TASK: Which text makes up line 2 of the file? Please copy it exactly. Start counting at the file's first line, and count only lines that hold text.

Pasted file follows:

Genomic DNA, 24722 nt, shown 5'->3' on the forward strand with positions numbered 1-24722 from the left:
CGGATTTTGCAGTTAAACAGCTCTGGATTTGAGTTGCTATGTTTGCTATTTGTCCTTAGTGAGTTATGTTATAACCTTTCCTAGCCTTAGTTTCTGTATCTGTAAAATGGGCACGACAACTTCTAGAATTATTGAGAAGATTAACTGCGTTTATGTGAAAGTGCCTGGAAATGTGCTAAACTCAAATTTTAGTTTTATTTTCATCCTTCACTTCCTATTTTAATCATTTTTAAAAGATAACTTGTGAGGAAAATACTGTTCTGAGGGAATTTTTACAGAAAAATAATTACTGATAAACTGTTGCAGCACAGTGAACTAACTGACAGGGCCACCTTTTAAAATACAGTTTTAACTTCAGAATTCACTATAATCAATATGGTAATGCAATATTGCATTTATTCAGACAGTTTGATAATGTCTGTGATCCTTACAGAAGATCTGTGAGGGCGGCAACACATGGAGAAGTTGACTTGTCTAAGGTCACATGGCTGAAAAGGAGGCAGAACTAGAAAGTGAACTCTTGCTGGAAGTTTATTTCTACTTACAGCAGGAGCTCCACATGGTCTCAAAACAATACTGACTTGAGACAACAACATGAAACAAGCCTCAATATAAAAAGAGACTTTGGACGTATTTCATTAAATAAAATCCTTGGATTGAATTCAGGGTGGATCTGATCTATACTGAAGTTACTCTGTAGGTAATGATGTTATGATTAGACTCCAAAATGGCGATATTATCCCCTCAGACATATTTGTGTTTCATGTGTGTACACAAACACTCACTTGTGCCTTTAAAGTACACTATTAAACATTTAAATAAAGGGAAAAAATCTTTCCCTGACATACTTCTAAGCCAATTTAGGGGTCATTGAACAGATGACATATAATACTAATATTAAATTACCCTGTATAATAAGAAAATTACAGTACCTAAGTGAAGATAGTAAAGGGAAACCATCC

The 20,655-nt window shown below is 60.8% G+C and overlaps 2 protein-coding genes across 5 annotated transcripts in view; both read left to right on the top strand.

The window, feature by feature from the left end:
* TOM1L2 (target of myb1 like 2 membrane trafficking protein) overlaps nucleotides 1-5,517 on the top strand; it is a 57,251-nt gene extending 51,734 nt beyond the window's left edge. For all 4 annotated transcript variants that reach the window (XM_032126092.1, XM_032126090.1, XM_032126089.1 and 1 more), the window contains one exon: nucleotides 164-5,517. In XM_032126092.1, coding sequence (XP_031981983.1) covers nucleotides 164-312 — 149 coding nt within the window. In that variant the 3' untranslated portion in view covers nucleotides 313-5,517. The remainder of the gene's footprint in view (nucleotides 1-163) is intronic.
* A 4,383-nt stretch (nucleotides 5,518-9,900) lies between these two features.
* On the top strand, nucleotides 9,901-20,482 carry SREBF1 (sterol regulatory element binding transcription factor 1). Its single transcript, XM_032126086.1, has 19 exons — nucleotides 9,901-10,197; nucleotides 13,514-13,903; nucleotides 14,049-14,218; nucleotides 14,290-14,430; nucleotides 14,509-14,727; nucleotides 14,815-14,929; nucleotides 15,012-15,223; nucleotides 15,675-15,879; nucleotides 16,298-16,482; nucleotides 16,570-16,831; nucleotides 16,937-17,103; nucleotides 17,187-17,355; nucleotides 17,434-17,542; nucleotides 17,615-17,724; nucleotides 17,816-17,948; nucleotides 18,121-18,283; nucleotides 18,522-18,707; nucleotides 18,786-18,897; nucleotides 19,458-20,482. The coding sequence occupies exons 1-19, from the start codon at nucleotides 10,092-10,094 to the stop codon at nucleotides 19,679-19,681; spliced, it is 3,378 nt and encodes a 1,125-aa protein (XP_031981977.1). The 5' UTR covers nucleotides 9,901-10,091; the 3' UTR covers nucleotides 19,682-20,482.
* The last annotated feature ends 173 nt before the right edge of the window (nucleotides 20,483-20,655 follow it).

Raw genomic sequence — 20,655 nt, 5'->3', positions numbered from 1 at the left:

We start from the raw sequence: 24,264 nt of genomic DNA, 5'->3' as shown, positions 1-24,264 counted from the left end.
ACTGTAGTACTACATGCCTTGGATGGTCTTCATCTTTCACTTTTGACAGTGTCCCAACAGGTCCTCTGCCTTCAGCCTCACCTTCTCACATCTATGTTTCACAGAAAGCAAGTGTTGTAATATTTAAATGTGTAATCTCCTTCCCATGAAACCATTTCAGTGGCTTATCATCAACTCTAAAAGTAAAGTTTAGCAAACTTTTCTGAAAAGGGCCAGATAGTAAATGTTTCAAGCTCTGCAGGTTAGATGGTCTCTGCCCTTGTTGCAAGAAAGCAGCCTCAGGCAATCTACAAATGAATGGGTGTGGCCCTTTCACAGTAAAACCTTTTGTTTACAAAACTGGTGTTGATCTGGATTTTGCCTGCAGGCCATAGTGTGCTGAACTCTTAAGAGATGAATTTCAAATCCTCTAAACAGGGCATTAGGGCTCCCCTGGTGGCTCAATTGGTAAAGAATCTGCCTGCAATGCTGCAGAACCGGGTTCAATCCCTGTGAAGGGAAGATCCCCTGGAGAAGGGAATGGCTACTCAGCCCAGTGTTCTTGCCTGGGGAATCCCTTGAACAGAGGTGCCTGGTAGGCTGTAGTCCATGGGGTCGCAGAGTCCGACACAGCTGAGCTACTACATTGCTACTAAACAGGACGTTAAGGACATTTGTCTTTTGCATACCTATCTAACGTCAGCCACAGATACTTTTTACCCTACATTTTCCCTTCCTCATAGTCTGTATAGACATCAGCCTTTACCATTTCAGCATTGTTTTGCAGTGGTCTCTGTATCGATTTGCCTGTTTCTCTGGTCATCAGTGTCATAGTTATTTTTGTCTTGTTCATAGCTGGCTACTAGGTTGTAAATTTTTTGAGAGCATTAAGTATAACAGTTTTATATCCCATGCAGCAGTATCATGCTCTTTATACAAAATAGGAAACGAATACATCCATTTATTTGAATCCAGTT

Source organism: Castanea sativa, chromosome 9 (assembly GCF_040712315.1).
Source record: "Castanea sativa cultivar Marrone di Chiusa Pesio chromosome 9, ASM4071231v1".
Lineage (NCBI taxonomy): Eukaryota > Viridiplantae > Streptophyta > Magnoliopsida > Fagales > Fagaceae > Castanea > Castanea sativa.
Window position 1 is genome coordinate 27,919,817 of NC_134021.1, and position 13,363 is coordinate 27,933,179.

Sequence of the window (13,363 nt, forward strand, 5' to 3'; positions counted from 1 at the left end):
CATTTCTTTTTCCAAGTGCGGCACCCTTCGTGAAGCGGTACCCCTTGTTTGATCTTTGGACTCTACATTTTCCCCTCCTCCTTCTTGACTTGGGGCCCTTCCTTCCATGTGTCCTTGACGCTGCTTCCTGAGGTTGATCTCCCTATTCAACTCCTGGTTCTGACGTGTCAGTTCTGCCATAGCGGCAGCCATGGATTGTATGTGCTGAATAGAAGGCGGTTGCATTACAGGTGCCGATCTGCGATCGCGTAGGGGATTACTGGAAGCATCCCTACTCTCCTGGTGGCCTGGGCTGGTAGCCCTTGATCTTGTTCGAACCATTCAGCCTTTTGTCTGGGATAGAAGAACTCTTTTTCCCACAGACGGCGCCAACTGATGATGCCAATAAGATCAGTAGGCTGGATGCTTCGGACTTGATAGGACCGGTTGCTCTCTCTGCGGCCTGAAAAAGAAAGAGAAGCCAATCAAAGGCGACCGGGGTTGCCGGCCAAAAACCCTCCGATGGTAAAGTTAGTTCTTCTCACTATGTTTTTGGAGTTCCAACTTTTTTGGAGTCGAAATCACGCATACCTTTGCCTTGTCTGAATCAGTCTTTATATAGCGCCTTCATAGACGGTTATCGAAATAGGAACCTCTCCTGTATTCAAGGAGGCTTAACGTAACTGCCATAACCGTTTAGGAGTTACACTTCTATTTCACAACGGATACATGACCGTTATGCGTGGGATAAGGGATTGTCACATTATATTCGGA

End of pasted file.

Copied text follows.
CGGATTTTGCAGTTAAACAGCTCTGGATTTGAGTTGCTATGTTTGCTATTTGTCCTTAGTGAGTTATGTTATAACCTTTCCTAGCCTTAGTTTCTGTATCTGTAAAATGGGCACGACAACTTCTAGAATTATTGAGAAGATTAACTGCGTTTATGTGAAAGTGCCTGGAAATGTGCTAAACTCAAATTTTAGTTTTATTTTCATCCTTCACTTCCTATTTTAATCATTTTTAAAAGATAACTTGTGAGGAAAATACTGTTCTGAGGGAATTTTTACAGAAAAATAATTACTGATAAACTGTTGCAGCACAGTGAACTAACTGACAGGGCCACCTTTTAAAATACAGTTTTAACTTCAGAATTCACTATAATCAATATGGTAATGCAATATTGCATTTATTCAGACAGTTTGATAATGTCTGTGATCCTTACAGAAGATCTGTGAGGGCGGCAACACATGGAGAAGTTGACTTGTCTAAGGTCACATGGCTGAAAAGGAGGCAGAACTAGAAAGTGAACTCTTGCTGGAAGTTTATTTCTACTTACAGCAGGAGCTCCACATGGTCTCAAAACAATACTGACTTGAGACAACAACATGAAACAAGCCTCAATATAAAAAGAGACTTTGGACGTATTTCATTAAATAAAATCCTTGGATTGAATTCAGGGTGGATCTGATCTATACTGAAGTTACTCTGTAGGTAATGATGTTATGATTAGACTCCAAAATGGCGATATTATCCCCTCAGACATATTTGTGTTTCATGTGTGTACACAAACACTCACTTGTGCCTTTAAAGTACACTATTAAACATTTAAATAAAGGGAAAAAATCTTTCCCTGACATACTTCTAAGCCAATTTAGGGGTCATTGAACAGATGACATATAATACTAATATTAAATTACCCTGTATAATAAGAAAATTACAGTACCTAAGTGAAGATAGTAAAGGGAAACCATCC